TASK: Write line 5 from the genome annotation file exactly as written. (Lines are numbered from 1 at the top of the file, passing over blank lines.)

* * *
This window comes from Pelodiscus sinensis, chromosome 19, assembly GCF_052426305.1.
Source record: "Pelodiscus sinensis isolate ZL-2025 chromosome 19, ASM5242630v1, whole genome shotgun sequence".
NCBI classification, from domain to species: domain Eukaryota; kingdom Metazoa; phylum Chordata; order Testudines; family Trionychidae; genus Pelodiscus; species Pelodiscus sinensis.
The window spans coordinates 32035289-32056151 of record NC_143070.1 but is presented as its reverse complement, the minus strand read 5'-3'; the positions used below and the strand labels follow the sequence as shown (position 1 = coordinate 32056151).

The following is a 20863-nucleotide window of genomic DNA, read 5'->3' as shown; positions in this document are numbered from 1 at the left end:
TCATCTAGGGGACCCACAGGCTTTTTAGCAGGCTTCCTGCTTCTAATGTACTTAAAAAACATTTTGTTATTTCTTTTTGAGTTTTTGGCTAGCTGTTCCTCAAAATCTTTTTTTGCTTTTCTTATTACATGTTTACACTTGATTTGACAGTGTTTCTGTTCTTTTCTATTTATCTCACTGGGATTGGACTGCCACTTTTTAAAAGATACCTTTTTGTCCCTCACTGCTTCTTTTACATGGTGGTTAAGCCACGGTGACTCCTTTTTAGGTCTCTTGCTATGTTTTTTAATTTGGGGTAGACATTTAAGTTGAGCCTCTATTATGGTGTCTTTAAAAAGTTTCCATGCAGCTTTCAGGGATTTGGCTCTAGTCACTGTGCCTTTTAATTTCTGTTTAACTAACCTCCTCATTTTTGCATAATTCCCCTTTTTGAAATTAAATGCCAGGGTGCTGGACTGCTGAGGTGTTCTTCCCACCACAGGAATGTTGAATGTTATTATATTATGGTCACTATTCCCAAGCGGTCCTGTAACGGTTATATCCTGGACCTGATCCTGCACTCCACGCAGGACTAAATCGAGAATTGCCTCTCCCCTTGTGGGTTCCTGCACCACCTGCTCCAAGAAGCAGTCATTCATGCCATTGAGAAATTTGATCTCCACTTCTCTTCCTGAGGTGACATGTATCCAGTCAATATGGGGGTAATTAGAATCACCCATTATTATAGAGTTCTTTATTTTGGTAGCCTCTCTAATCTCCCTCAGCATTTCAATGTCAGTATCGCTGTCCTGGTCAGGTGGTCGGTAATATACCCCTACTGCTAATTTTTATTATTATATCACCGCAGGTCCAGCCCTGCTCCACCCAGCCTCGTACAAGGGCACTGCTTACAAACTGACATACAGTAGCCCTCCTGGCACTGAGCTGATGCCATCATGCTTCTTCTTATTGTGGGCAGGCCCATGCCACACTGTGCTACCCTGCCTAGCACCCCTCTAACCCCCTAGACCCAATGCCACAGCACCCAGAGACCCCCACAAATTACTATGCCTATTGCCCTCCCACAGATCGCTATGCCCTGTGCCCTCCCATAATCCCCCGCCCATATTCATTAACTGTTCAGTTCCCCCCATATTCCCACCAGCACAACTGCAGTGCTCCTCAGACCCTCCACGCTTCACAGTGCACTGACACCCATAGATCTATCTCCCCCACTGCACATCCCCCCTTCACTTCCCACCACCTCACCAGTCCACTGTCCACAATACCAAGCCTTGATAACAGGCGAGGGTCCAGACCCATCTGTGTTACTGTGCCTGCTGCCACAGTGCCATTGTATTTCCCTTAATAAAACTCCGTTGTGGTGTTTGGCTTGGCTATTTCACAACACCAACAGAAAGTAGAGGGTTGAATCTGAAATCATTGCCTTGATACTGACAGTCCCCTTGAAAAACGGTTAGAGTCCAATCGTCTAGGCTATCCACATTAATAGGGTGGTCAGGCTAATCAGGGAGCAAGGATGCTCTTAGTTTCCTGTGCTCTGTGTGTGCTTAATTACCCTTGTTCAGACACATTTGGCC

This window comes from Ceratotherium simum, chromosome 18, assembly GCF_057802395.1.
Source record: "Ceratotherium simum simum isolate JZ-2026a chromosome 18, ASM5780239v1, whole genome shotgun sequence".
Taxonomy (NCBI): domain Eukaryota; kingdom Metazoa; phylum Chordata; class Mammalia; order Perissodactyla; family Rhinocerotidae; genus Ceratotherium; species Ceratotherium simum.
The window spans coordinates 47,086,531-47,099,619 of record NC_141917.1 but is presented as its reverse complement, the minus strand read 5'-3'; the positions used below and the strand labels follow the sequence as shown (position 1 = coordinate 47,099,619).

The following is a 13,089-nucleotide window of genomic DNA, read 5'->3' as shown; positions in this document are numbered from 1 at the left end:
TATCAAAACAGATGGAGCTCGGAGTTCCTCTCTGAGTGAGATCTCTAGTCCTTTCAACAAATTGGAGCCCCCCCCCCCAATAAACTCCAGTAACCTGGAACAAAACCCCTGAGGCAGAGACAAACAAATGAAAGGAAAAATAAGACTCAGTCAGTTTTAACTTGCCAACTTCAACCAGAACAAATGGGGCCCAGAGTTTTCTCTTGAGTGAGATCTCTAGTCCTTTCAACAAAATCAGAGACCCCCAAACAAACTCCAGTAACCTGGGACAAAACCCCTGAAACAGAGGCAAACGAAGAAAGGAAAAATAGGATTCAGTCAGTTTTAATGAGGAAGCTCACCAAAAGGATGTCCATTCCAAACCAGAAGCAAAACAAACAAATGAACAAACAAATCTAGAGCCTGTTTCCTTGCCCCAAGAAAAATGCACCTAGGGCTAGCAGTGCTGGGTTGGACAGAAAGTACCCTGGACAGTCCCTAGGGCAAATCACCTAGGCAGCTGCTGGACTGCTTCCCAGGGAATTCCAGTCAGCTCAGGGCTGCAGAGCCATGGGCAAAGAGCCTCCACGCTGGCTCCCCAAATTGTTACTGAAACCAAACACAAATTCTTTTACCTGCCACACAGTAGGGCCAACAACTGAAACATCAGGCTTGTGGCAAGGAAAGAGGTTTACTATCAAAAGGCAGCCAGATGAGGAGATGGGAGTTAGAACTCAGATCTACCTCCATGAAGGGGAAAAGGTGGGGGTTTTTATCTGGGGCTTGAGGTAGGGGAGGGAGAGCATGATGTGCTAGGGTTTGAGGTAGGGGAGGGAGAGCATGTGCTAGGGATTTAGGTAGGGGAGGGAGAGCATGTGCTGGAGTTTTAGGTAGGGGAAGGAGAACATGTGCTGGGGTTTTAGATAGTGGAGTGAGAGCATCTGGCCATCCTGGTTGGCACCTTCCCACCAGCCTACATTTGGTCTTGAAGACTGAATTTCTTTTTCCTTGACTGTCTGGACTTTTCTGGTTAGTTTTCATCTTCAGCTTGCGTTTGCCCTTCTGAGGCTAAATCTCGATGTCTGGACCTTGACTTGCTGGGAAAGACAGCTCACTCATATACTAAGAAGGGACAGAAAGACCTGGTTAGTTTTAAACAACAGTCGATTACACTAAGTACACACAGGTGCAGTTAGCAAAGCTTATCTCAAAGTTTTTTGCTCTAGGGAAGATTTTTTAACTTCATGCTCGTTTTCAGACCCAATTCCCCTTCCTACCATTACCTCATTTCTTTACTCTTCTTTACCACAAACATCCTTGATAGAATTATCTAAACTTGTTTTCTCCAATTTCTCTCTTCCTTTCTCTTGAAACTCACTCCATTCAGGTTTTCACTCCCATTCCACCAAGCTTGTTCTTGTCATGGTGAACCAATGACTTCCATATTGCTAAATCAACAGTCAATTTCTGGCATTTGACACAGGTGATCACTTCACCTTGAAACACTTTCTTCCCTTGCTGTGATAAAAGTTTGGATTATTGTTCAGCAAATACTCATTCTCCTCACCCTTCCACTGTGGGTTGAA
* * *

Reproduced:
The following is a 20863-nucleotide window of genomic DNA, read 5'->3' as shown; positions in this document are numbered from 1 at the left end: